Gasparilla Music Festival
Posted by firstname.lastname@example.org on January 29, 2015
Okay, so Tampa has this thing called Gasparilla. As far as I can tell, it takes over the town throughout the course of several months, with parades and parties and debauchery all in honor of some pirate who may or may not have existed. There’s also a big music fest downtown that gets bands from all over (last year the Flaming Lips headlined). I’ve never participated in any of it. It’s not out of any holier-than-thou attitude, an ironic or bored dismissal of local tradition. Crowds scare me. I try to avoid them. I skipped my high school and college graduations for this very reason. So I never expected to get caught up in any of it.
But then miracle of miracles, I’ve been asked to play this year’s music fest and I’m beyond surprised and excited. I’ve been playing out a fair amount lately, but this is by far the biggest thing I’ve been asked to play solo (and I’ll admit, I’m kinda terrified, too).
I can’t help but remember my parents telling my younger self that I sounded like a dying cat when I sang. Part of me still feels like that girl whenever I open my mouth. That girl who used to shove pillows against the crack in my bedroom door, my DIY soundproofing, so my parents wouldn’t hear me practicing and writing my silly little songs. That girl who with her dual-cassette tape deck would try to layer sounds and vocals even though I didn’t know how to play more than three chords and I still can’t harmonize for the life of me, and then would hide those stacks of tapes lest they be found. Lest my secret be fully revealed. It was a secret I kept for about 4 years after teaching myself those guitar rudiments. And then another 5 years after that that I mustered up the courage to start my band and perform openly. And now another 6 years and here I am.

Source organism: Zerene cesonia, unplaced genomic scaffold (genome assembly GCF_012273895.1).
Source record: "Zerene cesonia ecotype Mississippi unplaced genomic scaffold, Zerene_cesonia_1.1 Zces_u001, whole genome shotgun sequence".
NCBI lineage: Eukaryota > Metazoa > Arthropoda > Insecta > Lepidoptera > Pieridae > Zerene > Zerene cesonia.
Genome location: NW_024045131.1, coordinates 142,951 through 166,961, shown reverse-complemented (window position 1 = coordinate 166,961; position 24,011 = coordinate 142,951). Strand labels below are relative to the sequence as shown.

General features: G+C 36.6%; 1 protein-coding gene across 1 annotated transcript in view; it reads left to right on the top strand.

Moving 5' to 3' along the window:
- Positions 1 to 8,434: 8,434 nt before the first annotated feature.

It’s hard for me to say I’m proud of myself, but I am. More so, I’m proud of that girl 15 years ago who decided to pursue her dream regardless of what other people thought and refused to give it up. I want to give that silly little thing with her shitty $100 guitar a high five and a hug.
Trusting Your Gut
Posted by email@example.com on January 27, 2015
I still haven’t processed all the thoughts and feels from attending Eckerd College’s Writers In Paradise conference, but the one thing that stuck out to me the most, and keep turning over in my head is the foreign concept of following my intuition–the good ol’ trusting of your gut. When we think of writing, especially when attending a class or conference or anything focused on the craft, we think more of the rules (or suggestions, if being generous). Things I heard all throughout last week: Ground your reader. Show don’t tell. Start at a point of risk. What’s the hook? Are you starting before the real story starts? Is there too much backstory? Do we understand the character’s motivation?
But even with all this, writing is a subjective endeavor. So too is reading.
Part of the conference was an event they called Writer Idol, similar to (I imagine; I’ve never seen it) American Idol. People attending were asked to submit a page–I was told one page of anything; most everyone else was told to submit a one-page beginning. Someone read each piece and three judges (John Searles, Ann Hood and Andre Dubus III the first round, David Yoo, Laura Lippmann and Les Standiford the second) listened, raising their hands when they lost interest in the piece for whatever reason. Two hands up, the reader had to stop reading. The point was to emulate what a busy editor would do, stressing that your opening must be perfect if you want that editor to keep reading. That was the point, as I said, as they told us, but what I really took away from the experience was just how subjective it really all is, because there were times my hand would have gone up, but the judges were often more generous. Or less generous, as with my submission. They didn’t like it. (Les said something like, “Maybe it’s just because I can’t hear, but I have no idea what’s going on.” Laura said, “It’s too self-aware.”) But the thing about what I submitted–it had already been published somewhere, so someone thought it had some merit.
No one can give you the right answer. There is no right answer, only what’s right for you. There’s this quote, the internets say either Thomas Jefferson or Andrew Jackson said it (maybe they both did): “One (wo)man with courage makes a majority” (parenthesis mine) and I keep coming back to that in regards to all I’m writing about here. Trust your gut, go with your instinct and stand tall and brave, supporting that which in your heart you believe to be right. That’s really all you can do, but like most advice, easier said than done.